Excessive osteoclast activity can lead to pathological bone resorption, which is a serious consequence of many clinical diseases including, osteoporosis, metastastic bone disease and periodontal disease. Therefore, current therapies such as bisphosphonates and denosumab (anti-RANKL antibody) have focused on inhibiting osteoclast function. Furthermore, it is becoming clear that osteoclasts are required for overall bone remodeling, and therapeutic elimination may cause more harm than good. Therefore, to improve treatment outcomes, understanding the cellular signaling networks involved in bone remodeling process is important to identifying more effective therapeutic targets. BMPs, which are currently used therapeutically to promote bone healing and regeneration, have been shown by us and others to act synergistically with RANKL, the main cytokine responsible in activating osteoclasts, to enhance osteoclastogenesis. BMPs can signal through both noncanonical MAPK signaling and canonical Smad 1/5 signaling. Previous data from our lab has shown that phospho-SMAD 1/5 expression increases in osteoclasts at the time of fusion of mononuclear precursors into multinucleated osteoclasts. I have generated mice that are conditionally deleted for Smad 1 and 5 in osteoclasts using the Cathepsin-Cre mice to test the hypothesis that Smad 1/5 expression is necessary for osteoclast fusion and activity. Secondly, I have generated preliminary data demonstrating that the expression of myosin X, an unconventional myosin responsible for regulating the sealing zone patterning in osteoclasts, increases with BMP2 stimulation of osteoclasts and is a downstream target of Smad 1/5. At the completion of my proposed experiments I expect to better understand osteoclast differentiation, particularly during osteoclast fusion and thereby uncover potential novel therapeutic targets that can be used to inhibit osteoclast function.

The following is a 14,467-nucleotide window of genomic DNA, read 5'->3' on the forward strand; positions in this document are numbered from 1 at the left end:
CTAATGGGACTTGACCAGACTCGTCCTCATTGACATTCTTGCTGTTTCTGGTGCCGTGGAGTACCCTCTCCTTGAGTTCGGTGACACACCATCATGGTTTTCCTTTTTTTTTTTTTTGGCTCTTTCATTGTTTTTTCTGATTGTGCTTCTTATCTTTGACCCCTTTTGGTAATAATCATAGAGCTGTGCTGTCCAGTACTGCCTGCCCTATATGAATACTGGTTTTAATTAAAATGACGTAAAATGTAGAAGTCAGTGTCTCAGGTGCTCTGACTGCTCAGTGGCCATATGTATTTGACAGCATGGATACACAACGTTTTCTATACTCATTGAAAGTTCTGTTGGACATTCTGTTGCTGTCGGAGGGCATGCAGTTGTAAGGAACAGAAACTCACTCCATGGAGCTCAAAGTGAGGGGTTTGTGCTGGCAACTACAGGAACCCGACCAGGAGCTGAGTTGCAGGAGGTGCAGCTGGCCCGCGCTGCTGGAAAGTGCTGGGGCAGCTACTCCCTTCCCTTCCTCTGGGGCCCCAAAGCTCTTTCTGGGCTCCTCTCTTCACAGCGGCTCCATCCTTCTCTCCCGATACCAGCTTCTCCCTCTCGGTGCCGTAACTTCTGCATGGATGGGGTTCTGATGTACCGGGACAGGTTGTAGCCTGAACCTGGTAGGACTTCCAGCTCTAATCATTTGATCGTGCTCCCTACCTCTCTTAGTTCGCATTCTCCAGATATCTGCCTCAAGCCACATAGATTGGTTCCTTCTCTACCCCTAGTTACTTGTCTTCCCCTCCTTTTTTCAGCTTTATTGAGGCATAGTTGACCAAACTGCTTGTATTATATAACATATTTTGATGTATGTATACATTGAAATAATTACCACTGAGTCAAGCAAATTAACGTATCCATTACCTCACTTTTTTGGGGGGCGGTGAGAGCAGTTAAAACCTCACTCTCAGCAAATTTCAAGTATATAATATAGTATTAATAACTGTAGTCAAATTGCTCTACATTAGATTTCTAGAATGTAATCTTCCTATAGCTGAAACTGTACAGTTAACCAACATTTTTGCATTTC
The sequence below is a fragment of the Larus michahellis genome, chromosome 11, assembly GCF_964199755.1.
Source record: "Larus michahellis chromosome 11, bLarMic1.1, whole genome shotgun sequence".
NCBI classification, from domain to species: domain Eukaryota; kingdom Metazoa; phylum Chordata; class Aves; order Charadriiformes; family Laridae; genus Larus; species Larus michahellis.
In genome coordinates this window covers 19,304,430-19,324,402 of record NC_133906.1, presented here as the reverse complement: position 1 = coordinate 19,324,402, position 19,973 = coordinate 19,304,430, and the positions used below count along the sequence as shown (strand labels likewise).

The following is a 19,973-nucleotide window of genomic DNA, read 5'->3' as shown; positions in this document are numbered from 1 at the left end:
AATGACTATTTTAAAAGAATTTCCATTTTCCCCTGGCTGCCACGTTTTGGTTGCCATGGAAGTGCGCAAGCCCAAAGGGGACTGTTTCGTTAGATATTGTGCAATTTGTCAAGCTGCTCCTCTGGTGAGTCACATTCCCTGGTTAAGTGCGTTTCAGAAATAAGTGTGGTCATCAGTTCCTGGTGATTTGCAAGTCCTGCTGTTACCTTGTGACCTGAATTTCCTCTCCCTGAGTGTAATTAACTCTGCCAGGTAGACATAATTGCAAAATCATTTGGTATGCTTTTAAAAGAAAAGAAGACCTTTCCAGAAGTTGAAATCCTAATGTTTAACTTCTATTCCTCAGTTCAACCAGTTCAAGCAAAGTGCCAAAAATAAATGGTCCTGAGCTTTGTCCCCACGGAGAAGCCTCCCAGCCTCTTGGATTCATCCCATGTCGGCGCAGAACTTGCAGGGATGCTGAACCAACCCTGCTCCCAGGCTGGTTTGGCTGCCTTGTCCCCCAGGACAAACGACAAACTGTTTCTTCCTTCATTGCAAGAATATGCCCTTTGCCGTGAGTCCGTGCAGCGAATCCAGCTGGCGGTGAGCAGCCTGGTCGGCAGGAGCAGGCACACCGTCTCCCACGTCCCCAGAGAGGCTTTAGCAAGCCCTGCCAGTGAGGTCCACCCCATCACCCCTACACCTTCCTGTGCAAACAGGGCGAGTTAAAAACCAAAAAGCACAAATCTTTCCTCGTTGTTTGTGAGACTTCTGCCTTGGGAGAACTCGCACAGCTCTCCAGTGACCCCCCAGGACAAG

Public Health Relevance

Bone loss regardless of the cause is due to an increase in bone resorption by osteoclasts compared to the rate of bone formation by osteoblasts. Bone loss prevention requires an understanding of the molecular mechanisms regulating osteoclast differentiation. This application attempts to analyze one aspect of osteoclast differentiation, a key signaling pathway and its downstream target that may regulate fusion of osteoclasts from mononuclear to multinuclear cells.

Agency
National Institute of Health (NIH)
Institute
National Institute of Dental & Craniofacial Research (NIDCR)
Type
Postdoctoral Individual National Research Service Award (F32)
Project #
1F32DE024679-01
Application #
8782667
Study Section
NIDCR Special Grants Review Committee (DSR)
Program Officer
Frieden, Leslie A
Project Start
2014-05-27
Project End
2016-05-26
Budget Start
2014-05-27
Budget End
2015-04-30
Support Year
1
Fiscal Year
2014
Total Cost
$68,422
Indirect Cost
Name
University of Minnesota Twin Cities
Department
Dentistry
Type
Schools of Dentistry
DUNS #
555917996
City
Minneapolis
State
MN
Country
United States
Zip Code
55455